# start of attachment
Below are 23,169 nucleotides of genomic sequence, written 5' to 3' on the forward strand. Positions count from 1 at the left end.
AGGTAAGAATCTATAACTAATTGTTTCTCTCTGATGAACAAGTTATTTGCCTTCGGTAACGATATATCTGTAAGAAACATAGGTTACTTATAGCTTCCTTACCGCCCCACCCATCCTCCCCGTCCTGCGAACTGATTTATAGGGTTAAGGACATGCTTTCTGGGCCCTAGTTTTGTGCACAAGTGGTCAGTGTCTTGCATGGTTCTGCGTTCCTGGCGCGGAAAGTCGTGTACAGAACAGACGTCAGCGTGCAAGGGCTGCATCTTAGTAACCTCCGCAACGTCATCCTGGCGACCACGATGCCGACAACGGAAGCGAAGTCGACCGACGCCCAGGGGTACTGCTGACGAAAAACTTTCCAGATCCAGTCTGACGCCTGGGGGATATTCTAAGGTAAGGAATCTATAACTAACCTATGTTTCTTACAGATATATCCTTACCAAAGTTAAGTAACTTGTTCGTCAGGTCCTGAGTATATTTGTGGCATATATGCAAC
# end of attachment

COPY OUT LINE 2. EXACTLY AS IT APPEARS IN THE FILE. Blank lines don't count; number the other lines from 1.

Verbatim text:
AGGTAAGAATCTATAACTAATTGTTTCTCTCTGATGAACAAGTTATTTGCCTTCGGTAACGATATATCTGTAAGAAACATAGGTTACTTATAGCTTCCTTACCGCCCCACCCATCCTCCCCGTCCTGCGAACTGATTTATAGGGTTAAGGACATGCTTTCTGGGCCCTAGTTTTGTGCACAAGTGGTCAGTGTCTTGCATGGTTCTGCGTTCCTGGCGCGGAAAGTCGTGTACAGAACAGACGTCAGCGTGCAAGGGCTGCATCTTAGTAACCTCCGCAACGTCATCCTGGCGACCACGATGCCGACAACGGAAGCGAAGTCGACCGACGCCCAGGGGTACTGCTGACGAAAAACTTTCCAGATCCAGTCTGACGCCTGGGGGATATTCTAAGGTAAGGAATCTATAACTAACCTATGTTTCTTACAGATATATCCTTACCAAAGTTAAGTAACTTGTTCGTCAGGTCCTGAGTATATTTGTGGCATATATGCAAC